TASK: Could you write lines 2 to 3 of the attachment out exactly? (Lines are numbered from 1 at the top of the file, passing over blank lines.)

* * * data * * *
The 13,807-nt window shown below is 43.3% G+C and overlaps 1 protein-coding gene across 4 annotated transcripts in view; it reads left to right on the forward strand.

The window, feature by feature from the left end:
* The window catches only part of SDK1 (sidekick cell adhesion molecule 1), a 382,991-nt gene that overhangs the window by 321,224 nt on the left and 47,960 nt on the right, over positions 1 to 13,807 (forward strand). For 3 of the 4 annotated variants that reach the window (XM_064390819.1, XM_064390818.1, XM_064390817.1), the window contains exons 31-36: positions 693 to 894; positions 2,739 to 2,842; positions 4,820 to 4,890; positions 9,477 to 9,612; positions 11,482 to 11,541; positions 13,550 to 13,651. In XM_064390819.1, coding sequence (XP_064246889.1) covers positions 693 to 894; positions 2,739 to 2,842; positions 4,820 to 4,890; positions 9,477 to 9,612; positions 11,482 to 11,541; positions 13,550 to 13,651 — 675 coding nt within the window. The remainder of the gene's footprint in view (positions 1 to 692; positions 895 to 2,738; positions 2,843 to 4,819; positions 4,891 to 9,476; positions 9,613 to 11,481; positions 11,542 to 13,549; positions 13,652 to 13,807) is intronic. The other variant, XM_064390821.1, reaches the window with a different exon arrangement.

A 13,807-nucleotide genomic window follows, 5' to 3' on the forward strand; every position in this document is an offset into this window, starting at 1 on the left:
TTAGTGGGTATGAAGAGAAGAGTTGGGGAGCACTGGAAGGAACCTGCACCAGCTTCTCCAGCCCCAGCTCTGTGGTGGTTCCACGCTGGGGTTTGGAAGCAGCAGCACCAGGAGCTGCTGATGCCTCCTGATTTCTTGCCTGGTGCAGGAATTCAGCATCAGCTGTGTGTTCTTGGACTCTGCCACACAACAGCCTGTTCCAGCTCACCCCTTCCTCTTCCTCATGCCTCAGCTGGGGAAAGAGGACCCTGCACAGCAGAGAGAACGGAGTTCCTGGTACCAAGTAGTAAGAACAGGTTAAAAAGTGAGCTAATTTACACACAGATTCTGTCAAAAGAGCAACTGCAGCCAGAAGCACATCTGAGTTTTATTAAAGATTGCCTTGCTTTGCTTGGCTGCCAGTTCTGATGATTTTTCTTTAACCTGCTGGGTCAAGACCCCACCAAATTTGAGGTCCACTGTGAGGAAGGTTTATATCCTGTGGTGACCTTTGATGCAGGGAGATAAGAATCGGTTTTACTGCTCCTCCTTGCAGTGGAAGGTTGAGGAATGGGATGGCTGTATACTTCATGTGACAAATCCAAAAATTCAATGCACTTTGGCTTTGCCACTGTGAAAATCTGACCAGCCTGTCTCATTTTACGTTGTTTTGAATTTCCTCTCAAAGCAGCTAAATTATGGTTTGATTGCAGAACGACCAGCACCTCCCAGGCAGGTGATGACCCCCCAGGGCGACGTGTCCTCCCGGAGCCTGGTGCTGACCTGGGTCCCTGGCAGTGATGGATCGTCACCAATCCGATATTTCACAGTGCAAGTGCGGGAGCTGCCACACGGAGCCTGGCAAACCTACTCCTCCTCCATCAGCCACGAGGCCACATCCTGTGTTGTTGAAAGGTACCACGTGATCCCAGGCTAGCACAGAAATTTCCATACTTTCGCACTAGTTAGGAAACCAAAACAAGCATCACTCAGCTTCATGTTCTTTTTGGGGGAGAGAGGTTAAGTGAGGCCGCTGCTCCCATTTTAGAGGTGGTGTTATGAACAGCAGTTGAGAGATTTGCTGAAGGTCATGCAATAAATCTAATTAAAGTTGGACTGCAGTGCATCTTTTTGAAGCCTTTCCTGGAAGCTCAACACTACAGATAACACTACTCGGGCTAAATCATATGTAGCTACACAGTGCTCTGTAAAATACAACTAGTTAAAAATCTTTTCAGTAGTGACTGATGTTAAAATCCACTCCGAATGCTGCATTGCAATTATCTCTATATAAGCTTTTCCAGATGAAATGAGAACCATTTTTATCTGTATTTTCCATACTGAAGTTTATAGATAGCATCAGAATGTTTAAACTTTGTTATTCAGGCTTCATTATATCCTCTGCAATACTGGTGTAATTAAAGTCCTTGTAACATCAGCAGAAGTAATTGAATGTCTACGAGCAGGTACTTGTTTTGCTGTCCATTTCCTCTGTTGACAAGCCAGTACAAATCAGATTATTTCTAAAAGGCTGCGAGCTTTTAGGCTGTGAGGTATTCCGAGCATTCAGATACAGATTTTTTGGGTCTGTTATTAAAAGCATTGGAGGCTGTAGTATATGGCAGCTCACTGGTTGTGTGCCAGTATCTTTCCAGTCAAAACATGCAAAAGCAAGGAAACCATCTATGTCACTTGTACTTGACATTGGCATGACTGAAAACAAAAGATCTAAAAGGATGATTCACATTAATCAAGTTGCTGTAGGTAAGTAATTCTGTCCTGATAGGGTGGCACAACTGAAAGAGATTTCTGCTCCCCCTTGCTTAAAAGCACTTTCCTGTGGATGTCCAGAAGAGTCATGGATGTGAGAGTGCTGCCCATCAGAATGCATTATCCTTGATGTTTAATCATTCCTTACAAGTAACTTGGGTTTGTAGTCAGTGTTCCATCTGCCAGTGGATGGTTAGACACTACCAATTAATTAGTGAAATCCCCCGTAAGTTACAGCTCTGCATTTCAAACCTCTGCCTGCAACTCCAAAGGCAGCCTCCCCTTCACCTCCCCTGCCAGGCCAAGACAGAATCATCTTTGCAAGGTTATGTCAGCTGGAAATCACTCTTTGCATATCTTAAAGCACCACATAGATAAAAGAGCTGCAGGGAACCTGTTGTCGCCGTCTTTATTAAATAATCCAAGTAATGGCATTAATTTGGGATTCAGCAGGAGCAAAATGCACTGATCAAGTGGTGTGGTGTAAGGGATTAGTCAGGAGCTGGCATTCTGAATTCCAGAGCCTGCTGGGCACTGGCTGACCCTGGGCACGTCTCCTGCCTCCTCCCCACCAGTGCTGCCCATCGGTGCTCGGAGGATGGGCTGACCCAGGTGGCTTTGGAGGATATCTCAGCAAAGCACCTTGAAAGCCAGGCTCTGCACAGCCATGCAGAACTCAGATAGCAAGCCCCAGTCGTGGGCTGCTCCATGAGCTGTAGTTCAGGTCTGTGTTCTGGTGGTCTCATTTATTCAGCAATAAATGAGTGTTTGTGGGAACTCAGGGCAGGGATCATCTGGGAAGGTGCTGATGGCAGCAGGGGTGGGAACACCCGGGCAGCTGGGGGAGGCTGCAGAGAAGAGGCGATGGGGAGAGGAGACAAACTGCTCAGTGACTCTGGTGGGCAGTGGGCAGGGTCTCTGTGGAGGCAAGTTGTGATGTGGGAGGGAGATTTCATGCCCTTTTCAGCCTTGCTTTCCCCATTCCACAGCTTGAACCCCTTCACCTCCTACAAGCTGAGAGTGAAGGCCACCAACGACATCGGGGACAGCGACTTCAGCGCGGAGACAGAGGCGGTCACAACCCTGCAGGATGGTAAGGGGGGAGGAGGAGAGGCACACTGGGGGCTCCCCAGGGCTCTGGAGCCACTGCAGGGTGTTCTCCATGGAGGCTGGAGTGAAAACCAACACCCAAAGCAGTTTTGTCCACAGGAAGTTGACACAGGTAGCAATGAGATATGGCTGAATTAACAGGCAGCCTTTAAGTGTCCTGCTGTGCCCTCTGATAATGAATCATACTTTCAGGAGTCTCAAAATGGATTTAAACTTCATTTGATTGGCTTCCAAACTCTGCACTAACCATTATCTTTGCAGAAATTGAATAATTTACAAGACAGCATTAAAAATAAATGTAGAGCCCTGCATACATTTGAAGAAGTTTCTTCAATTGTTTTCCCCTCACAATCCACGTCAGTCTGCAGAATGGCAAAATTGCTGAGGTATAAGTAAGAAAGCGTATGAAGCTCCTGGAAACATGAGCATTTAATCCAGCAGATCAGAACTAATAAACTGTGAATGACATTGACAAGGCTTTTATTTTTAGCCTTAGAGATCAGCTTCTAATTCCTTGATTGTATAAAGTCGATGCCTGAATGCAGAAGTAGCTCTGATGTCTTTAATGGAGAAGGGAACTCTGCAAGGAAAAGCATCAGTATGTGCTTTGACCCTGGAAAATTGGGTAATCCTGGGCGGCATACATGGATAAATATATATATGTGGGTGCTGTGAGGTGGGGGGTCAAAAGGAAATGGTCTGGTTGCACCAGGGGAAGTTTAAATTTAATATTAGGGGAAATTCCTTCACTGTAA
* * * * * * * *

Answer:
The window, feature by feature from the left end:
* The window catches only part of SDK1 (sidekick cell adhesion molecule 1), a 382,991-nt gene that overhangs the window by 321,224 nt on the left and 47,960 nt on the right, over positions 1 to 13,807 (forward strand). For 3 of the 4 annotated variants that reach the window (XM_064390819.1, XM_064390818.1, XM_064390817.1), the window contains exons 31-36: positions 693 to 894; positions 2,739 to 2,842; positions 4,820 to 4,890; positions 9,477 to 9,612; positions 11,482 to 11,541; positions 13,550 to 13,651. In XM_064390819.1, coding sequence (XP_064246889.1) covers positions 693 to 894; positions 2,739 to 2,842; positions 4,820 to 4,890; positions 9,477 to 9,612; positions 11,482 to 11,541; positions 13,550 to 13,651 — 675 coding nt within the window. The remainder of the gene's footprint in view (positions 1 to 692; positions 895 to 2,738; positions 2,843 to 4,819; positions 4,891 to 9,476; positions 9,613 to 11,481; positions 11,542 to 13,549; positions 13,652 to 13,807) is intronic. The other variant, XM_064390821.1, reaches the window with a different exon arrangement.